Abstract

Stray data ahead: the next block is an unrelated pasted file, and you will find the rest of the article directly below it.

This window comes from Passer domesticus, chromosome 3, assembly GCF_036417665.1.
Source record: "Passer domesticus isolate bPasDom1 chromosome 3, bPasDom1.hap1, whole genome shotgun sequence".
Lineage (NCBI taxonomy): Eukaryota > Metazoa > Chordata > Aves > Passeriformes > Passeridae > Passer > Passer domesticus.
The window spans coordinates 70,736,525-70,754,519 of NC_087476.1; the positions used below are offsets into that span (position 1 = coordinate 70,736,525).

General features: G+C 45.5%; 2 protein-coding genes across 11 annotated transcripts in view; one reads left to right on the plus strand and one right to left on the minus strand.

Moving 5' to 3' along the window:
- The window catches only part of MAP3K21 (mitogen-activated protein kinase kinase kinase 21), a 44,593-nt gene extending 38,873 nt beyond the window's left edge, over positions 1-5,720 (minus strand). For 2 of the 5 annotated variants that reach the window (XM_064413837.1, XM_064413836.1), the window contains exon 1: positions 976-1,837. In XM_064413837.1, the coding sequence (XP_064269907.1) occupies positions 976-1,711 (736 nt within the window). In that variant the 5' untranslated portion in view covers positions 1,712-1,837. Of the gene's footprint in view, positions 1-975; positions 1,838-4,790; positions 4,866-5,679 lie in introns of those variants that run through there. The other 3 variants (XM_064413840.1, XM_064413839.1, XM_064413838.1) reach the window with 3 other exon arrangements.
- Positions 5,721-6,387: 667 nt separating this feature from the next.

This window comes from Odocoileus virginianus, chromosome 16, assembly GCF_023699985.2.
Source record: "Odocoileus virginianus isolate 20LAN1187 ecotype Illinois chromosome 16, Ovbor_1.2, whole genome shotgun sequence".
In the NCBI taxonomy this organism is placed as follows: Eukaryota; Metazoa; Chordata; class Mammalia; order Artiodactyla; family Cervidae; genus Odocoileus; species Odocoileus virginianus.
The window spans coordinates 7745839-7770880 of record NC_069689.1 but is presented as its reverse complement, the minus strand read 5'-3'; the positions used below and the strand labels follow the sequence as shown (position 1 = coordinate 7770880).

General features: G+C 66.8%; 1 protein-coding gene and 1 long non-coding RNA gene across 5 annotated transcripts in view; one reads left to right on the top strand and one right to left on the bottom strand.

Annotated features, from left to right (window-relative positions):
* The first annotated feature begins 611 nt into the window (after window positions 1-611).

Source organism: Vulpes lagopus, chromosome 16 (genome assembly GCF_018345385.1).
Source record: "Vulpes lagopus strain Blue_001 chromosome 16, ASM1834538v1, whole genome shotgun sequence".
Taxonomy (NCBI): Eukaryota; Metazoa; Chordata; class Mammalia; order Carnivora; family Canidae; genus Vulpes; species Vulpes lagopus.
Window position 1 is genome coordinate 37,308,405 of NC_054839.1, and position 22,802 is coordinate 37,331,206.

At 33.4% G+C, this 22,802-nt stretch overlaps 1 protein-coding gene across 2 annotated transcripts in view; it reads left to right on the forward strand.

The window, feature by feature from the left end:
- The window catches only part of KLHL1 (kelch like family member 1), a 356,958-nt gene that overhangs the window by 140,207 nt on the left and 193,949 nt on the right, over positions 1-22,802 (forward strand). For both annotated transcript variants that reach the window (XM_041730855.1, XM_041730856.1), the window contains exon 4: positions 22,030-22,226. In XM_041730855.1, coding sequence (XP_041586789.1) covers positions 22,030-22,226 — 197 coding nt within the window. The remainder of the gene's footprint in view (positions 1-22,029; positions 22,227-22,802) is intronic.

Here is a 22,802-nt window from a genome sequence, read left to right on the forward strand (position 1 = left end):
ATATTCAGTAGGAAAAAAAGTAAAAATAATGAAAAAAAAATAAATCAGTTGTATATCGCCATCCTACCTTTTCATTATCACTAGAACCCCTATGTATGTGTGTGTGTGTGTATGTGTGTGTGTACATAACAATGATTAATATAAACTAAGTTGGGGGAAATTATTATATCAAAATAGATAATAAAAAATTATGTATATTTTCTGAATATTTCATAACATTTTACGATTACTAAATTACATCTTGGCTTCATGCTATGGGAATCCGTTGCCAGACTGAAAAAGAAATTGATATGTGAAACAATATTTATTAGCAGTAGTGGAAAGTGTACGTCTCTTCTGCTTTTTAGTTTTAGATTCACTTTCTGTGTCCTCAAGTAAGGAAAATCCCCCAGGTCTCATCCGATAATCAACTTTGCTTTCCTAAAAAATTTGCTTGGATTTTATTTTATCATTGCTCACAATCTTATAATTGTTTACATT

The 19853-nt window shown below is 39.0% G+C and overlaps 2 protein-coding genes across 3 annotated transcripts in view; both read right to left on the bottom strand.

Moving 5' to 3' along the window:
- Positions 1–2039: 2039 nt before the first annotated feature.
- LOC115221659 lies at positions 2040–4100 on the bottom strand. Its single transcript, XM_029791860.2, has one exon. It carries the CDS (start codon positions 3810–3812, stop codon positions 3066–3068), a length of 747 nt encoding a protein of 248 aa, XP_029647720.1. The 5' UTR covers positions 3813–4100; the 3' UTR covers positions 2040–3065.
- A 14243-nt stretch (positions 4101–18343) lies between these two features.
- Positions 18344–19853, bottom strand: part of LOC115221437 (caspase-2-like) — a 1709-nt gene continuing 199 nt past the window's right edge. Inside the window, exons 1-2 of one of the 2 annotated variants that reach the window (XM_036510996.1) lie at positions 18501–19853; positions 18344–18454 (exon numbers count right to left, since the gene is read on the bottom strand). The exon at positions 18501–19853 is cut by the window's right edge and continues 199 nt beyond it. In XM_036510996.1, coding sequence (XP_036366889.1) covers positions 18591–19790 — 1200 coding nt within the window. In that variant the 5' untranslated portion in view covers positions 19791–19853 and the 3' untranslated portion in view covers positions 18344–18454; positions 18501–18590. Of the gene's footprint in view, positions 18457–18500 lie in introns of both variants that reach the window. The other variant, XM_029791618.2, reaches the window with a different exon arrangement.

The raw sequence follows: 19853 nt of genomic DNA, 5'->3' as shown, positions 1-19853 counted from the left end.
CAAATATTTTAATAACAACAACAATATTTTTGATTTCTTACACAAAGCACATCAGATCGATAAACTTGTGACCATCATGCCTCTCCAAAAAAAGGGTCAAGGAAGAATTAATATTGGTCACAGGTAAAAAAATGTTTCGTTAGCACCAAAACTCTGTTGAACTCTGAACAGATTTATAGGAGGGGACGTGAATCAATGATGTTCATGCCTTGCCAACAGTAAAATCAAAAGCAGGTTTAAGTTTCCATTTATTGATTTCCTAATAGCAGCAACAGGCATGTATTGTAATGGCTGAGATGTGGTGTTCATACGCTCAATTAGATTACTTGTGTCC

The Yangtze River is the largest fluvial system draining the Tibetan Plateau, yet its time of formation—pre-Miocene versus Pleistocene—has been debated for more than a century, with a particular focus on the incision of the Three Gorges. In this study, we used laser-ablation–multiple collector–inductively coupled plasma–mass spectrometry (LA-MC-ICP-MS) to measure Pb isotope compositions of detrital K-feldspars from Pliocene–Pleistocene sediments in the Jianghan Basin, located just downstream of the Three Gorges. Our new Pb results indicate that feldspars from the Songpan-Ganzi terrane were already being delivered to the Jianghan Basin by ca. 3.4 Ma. Therefore, we suggest that the Three Gorges was incised prior to the late Pliocene. Moreover, the Pb isotopic data also record the first delivery of detritus from the Hanjiang River, one of the Yangtze’s largest tributaries in the middle reaches, into the Jianghan Basin at ca. 1.8 Ma. Most K-feldspar grains from the mid-late Pleistocene samples have similar Pb isotopic compositions to those from the major tributaries in the upper reaches, i.e., Minjiang and Jialingjiang Rivers, indicating that the eastern Tibetan Plateau, as the major sediment supplier to the Jianghan Basin and mid-lower Yangtze River, has played a key role in the sediment source-to-sink transport of this river. This study sheds light on the factors that control the supply of detrital K-feldspar in large-scale drainage systems.

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